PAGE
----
The tricky one is the guided/restricted designs. In my opinion, you need to be crystal clear about your role. It’s probably best to present these as a before and after case study. Show the original and show what you did. If the new design borrows any aspects of the original, I think you need to credit the original creative. My inclination would be to leave these pieces out of your portfolio unless the work you did was so substantial that the end product really is like a different piece from the original. In that case, I’d still make it clear that it was a redesign.

Hope that helps.

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Additionally, I’ve been in this field for 30 years. I frequently send work to other designers and step into the role of CD or AD. In those cases, I tell the designers they are welcome to show the work in their portfolios but request that the work gets credited as “Designed for (Steve_O’s Company Name) — Steve_O, Art Director.”

I completely agree with @Steve_O, so I won’t repeat what he’s already mentioned.

Yes, you might be overthinking it, and no, I don’t think there’s a one-size-fits-all answer to your questions. The main concerns, in my opinion, are the type of jobs you’ll be applying for (as Steve mentioned) and being absolutely clear about your role in each project.

It’s always nice to credit collaborators, and in your situation, it’s especially important since there’s a lack of clear distinction between where your work begins and another leaves off. Personally, I’d likely leave out anything that’s roughly less than 50% yours, but even that’s fuzzy since your, say, 10% contribution, might have make 90% of the difference.

If you plan on pursuing a job more focused on design than prepress work, as Steve said, the art director will be less concerned about those skills and more concerned about your design work. Even so, you can use your experience in problem solving to your advantage. If you’re interviewing with a good art or creative director, that person will know how important those skills are and how they’re so often lacking in so many newer designers.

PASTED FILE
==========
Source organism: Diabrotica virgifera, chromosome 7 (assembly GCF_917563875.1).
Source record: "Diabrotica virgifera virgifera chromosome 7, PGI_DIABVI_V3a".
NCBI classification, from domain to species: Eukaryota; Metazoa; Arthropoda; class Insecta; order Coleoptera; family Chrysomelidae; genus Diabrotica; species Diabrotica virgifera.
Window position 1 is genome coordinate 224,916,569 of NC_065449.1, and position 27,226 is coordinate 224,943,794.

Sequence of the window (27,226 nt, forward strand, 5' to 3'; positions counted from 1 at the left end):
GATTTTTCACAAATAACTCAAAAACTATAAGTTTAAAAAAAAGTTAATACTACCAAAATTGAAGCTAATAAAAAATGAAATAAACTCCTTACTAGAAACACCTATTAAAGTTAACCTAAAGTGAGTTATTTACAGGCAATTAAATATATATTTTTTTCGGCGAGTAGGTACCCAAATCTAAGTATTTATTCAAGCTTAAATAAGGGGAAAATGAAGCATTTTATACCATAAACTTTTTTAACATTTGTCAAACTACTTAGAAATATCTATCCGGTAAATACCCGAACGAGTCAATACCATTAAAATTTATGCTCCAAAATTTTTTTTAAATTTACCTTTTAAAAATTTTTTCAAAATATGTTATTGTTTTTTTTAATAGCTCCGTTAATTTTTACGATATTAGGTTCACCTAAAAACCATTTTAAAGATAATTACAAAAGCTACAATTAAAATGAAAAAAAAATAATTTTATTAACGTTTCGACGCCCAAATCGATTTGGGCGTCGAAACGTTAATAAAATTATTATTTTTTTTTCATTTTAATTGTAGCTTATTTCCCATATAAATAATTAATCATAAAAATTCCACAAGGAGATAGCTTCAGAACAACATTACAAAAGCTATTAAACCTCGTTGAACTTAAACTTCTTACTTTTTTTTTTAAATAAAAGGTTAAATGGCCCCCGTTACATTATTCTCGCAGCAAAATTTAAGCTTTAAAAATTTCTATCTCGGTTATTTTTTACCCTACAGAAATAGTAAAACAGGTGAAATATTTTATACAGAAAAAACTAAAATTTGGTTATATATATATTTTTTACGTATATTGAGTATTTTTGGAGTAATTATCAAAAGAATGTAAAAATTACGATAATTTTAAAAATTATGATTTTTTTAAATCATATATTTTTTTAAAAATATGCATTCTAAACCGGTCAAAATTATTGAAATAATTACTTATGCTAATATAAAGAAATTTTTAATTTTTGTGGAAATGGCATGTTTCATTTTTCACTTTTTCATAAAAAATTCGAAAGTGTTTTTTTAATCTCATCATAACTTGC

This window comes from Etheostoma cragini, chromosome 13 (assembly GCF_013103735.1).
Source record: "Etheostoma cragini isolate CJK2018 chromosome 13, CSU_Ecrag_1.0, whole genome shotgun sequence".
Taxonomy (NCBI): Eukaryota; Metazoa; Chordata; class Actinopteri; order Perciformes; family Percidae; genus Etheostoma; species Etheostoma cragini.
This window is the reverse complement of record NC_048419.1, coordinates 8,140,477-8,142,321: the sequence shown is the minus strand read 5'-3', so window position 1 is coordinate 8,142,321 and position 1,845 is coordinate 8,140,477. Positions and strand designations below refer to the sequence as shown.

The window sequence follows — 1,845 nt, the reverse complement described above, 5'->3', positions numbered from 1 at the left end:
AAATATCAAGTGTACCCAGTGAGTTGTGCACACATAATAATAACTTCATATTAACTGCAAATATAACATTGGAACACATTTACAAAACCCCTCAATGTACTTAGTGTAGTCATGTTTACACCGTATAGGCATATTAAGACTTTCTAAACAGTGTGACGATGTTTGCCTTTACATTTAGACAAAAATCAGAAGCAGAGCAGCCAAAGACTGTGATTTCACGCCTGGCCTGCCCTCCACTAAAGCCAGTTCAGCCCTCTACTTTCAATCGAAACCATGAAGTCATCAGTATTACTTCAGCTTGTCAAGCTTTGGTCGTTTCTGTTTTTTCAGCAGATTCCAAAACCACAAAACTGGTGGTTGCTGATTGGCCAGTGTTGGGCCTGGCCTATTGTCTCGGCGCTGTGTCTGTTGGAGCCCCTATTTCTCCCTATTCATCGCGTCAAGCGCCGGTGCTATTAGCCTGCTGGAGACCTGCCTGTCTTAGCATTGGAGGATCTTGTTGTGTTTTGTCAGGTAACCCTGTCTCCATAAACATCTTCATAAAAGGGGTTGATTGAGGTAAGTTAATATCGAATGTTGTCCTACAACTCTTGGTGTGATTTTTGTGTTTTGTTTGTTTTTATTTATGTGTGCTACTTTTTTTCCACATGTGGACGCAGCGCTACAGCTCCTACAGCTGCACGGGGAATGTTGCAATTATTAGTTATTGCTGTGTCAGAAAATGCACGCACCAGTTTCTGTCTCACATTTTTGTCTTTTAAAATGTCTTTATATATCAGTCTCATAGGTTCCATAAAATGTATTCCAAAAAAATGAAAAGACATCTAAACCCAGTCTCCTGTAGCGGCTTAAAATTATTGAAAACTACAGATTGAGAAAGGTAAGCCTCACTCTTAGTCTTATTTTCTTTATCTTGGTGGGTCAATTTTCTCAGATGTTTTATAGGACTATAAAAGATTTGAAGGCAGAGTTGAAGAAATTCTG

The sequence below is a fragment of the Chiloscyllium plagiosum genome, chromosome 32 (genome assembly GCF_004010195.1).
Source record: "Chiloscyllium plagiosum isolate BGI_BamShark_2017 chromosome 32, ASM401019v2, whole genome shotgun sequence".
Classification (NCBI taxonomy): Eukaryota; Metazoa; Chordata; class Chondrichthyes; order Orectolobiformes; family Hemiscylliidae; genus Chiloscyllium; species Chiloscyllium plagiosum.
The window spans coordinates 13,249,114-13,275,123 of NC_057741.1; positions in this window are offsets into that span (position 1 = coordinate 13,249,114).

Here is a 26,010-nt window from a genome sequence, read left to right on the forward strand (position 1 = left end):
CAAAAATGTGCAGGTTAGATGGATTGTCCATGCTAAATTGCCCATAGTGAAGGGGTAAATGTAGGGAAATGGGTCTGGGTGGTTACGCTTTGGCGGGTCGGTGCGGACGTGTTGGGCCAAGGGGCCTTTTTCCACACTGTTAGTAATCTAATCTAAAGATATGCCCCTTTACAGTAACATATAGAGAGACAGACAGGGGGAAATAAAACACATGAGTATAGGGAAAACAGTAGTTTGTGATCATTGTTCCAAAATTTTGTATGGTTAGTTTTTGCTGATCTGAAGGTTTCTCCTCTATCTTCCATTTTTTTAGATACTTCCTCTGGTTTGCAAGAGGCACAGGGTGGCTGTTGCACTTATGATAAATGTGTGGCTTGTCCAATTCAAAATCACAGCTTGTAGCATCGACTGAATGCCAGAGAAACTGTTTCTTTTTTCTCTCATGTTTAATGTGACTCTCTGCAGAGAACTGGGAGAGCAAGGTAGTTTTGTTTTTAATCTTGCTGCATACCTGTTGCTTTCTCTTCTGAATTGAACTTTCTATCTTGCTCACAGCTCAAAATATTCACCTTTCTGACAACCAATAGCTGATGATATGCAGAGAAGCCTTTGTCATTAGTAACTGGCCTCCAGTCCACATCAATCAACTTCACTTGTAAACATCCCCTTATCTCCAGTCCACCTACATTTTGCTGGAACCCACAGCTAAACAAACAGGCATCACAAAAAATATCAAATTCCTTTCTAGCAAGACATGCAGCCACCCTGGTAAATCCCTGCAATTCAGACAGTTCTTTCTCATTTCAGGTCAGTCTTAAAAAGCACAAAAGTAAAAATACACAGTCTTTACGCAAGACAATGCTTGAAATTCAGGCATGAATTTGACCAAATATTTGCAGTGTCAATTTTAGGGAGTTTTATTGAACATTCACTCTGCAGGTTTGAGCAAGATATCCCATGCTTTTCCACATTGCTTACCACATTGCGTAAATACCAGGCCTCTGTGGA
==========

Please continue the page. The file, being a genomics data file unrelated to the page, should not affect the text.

Every interview situation is different, and your presentation needs to be tailored to the specifics of the situation. As far as your portfolio goes, don’t overthink it — the people looking at it will make snap judgments, and if the portfolio is broken down into multiple sections that require a learning curve (no matter how short) to figure out and understand, that will work against you.

As I mentioned, be absolutely clear about what work is yours and what isn’t, but keep it simple. If it works best to divide things up, fine, but keep it straightforward and clear. And as I mentioned, if you’ll be looking for more design-related work, stress your design abilities, but also make it clear that you have the additional skills that come from regularly working with (and fixing) other people’s work and collaborating with them to produce something better. These are important skills for anyone — especially junior or mid-level designers.